Look at your college’s academic calendar to find out the last day to drop without the class showing up on your transcript.
After this date, the class will show up on the transcript but with a W designation indicating a withdrawal.
Most schools use this W designation for dropped classes, and while it signifies that you’ve withdrawn, it does not affect your GPA.
You don’t want a slew of them on your transcript, however, as they may suggest to a potential employer or graduate program that you disappear in tough times.
If you miss the early drop date, the last day to withdraw is usually shortly after midterms.
Once you pass that date, you are out of luck.
11) Discuss the Possibility of Taking an Incomplete for the Class
You must negotiate this with the instructor, who may let you submit the paper or other assignments in the next term.
Rules vary by school, but generally, you have only a few months or a semester to complete the work, or the Inc grade becomes an F.
12) Find Out About Make-Up Exams
If you miss an exam or know that you won’t be able to take it when scheduled (a trip for work, wife delivering a baby that day), talk to your professor and see about taking a make-up exam.
Instructors don’t like this arrangement because they have to make up a special exam, which is extra work, to avoid the possibility of cheating.
Some schools set special dates for make-ups so that all take place at one time.
Typically, you have to produce some evidence of why you missed or will miss an exam.
Oversleeping doesn’t usually satisfy the powers-that-be.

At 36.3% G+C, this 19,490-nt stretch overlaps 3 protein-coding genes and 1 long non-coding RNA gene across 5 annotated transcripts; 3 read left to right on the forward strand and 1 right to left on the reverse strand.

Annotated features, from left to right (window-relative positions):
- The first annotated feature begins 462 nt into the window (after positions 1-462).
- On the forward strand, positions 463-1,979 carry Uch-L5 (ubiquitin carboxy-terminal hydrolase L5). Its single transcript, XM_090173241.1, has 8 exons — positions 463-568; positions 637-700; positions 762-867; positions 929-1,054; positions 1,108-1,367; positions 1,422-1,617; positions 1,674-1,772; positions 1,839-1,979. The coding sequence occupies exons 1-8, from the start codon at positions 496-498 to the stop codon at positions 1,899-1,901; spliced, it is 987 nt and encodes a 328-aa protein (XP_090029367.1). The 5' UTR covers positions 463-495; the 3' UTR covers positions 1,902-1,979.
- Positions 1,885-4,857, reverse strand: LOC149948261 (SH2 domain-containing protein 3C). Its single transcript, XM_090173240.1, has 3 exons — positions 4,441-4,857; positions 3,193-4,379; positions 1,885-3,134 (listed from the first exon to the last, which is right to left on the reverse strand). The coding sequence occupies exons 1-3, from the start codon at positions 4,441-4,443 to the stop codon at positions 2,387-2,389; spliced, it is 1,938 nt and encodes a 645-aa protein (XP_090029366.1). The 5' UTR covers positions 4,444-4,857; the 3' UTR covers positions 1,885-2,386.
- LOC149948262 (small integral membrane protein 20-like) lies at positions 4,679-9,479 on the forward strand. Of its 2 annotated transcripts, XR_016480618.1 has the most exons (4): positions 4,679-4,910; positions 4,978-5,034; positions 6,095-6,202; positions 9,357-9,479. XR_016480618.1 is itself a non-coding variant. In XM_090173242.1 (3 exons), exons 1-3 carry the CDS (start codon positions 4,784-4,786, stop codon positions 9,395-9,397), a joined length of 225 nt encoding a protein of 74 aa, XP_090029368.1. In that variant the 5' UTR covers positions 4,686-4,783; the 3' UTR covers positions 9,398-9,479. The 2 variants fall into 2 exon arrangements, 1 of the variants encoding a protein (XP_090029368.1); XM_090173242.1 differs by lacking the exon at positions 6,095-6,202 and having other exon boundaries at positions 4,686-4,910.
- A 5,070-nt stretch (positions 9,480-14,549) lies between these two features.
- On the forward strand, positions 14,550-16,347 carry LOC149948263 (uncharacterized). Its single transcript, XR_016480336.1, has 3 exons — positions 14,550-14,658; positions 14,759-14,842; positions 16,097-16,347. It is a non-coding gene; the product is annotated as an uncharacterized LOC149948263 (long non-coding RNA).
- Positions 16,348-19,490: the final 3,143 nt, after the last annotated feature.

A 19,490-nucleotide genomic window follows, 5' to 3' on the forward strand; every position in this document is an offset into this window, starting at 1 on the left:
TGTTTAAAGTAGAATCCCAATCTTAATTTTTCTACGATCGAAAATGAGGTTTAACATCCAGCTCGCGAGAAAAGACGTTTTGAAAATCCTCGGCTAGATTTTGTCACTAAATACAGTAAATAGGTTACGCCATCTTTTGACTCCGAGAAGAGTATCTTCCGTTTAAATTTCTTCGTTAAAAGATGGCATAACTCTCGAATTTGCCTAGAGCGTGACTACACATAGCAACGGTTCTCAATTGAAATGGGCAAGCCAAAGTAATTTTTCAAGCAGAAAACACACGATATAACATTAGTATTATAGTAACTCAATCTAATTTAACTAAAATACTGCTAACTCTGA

A funeral, illness, or a boss who won’t give way are valid reasons verifiable through documentation, although the request to do so may seem crass at the time.
13) Take the Course During the Summer or at Another Time or School
Be sure to get approval beforehand.
Because schools have differing levels of rigor, they usually want to be sure you’re meeting the standards expected at your home campus.
Some courses may have the same title, but somewhat different content.
In that case, prepare yourself to show during the pre-approval process a sample of the syllabus or catalog course description from the school where you intend to enroll.
This also holds true if you take time off and want to continue taking courses elsewhere or make up for requirements or low grades you had from a bad experience.
The bottom line is that you can take actions that can resolve the situation and sometimes move it from crisis to success.
With these 13 tips, we hope you now know how to deal with academic troubles when it feels like a crisis.
Did you find this list helpful?
Are there any tips you are going to try out yourself?
Do let us know!
Marcia Y. Cantarella, PhD, has held positions at Hunter College, Princeton University, New York University, and Metropolitan College of New York. During her 22 year career as a dean and vice president of student affairs she has enhanced the academic experiences of and outcomes for generations of students.
Cantarella Consulting works with colleges and organizations on issues of higher education pipelines, access, diversity, and student success. Current consulting projects and clients include the Hunter College Black Male Initiative, Kingsborough Community College, The One Club, and Saint Augustine’s College. The firm has also done work for several UNCF colleges.